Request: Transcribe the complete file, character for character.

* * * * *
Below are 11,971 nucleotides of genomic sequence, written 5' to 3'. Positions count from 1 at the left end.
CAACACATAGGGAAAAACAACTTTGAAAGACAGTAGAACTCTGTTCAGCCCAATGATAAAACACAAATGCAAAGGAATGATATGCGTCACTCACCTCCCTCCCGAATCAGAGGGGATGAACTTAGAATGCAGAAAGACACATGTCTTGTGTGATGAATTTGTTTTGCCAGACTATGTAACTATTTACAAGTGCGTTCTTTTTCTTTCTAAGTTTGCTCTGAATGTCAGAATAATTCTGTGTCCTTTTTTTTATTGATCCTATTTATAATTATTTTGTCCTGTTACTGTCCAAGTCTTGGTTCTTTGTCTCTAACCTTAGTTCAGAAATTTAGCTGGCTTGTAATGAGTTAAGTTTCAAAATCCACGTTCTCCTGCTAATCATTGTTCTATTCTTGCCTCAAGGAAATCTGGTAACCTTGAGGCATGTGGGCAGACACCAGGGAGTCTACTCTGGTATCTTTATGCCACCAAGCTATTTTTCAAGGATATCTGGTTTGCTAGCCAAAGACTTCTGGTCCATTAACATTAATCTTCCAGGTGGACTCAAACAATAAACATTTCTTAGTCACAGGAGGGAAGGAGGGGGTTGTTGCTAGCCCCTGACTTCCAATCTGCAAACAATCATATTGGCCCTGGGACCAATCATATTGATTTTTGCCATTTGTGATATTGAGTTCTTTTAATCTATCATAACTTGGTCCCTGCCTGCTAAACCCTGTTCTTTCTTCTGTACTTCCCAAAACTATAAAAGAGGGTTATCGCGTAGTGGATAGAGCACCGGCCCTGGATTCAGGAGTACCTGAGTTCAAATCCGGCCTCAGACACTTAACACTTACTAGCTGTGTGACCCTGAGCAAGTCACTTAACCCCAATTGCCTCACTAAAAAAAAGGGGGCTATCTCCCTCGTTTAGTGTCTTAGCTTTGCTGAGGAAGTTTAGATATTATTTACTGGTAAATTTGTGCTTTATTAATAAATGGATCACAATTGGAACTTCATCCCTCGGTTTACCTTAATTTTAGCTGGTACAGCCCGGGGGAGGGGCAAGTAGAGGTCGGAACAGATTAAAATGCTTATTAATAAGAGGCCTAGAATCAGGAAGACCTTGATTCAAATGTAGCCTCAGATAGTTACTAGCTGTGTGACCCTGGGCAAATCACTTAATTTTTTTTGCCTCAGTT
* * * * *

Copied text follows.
Below are 11,971 nucleotides of genomic sequence, written 5' to 3'. Positions count from 1 at the left end.
CAACACATAGGGAAAAACAACTTTGAAAGACAGTAGAACTCTGTTCAGCCCAATGATAAAACACAAATGCAAAGGAATGATATGCGTCACTCACCTCCCTCCCGAATCAGAGGGGATGAACTTAGAATGCAGAAAGACACATGTCTTGTGTGATGAATTTGTTTTGCCAGACTATGTAACTATTTACAAGTGCGTTCTTTTTCTTTCTAAGTTTGCTCTGAATGTCAGAATAATTCTGTGTCCTTTTTTTTATTGATCCTATTTATAATTATTTTGTCCTGTTACTGTCCAAGTCTTGGTTCTTTGTCTCTAACCTTAGTTCAGAAATTTAGCTGGCTTGTAATGAGTTAAGTTTCAAAATCCACGTTCTCCTGCTAATCATTGTTCTATTCTTGCCTCAAGGAAATCTGGTAACCTTGAGGCATGTGGGCAGACACCAGGGAGTCTACTCTGGTATCTTTATGCCACCAAGCTATTTTTCAAGGATATCTGGTTTGCTAGCCAAAGACTTCTGGTCCATTAACATTAATCTTCCAGGTGGACTCAAACAATAAACATTTCTTAGTCACAGGAGGGAAGGAGGGGGTTGTTGCTAGCCCCTGACTTCCAATCTGCAAACAATCATATTGGCCCTGGGACCAATCATATTGATTTTTGCCATTTGTGATATTGAGTTCTTTTAATCTATCATAACTTGGTCCCTGCCTGCTAAACCCTGTTCTTTCTTCTGTACTTCCCAAAACTATAAAAGAGGGTTATCGCGTAGTGGATAGAGCACCGGCCCTGGATTCAGGAGTACCTGAGTTCAAATCCGGCCTCAGACACTTAACACTTACTAGCTGTGTGACCCTGAGCAAGTCACTTAACCCCAATTGCCTCACTAAAAAAAAGGGGGCTATCTCCCTCGTTTAGTGTCTTAGCTTTGCTGAGGAAGTTTAGATATTATTTACTGGTAAATTTGTGCTTTATTAATAAATGGATCACAATTGGAACTTCATCCCTCGGTTTACCTTAATTTTAGCTGGTACAGCCCGGGGGAGGGGCAAGTAGAGGTCGGAACAGATTAAAATGCTTATTAATAAGAGGCCTAGAATCAGGAAGACCTTGATTCAAATGTAGCCTCAGATAGTTACTAGCTGTGTGACCCTGGGCAAATCACTTAATTTTTTTTGCCTCAGTT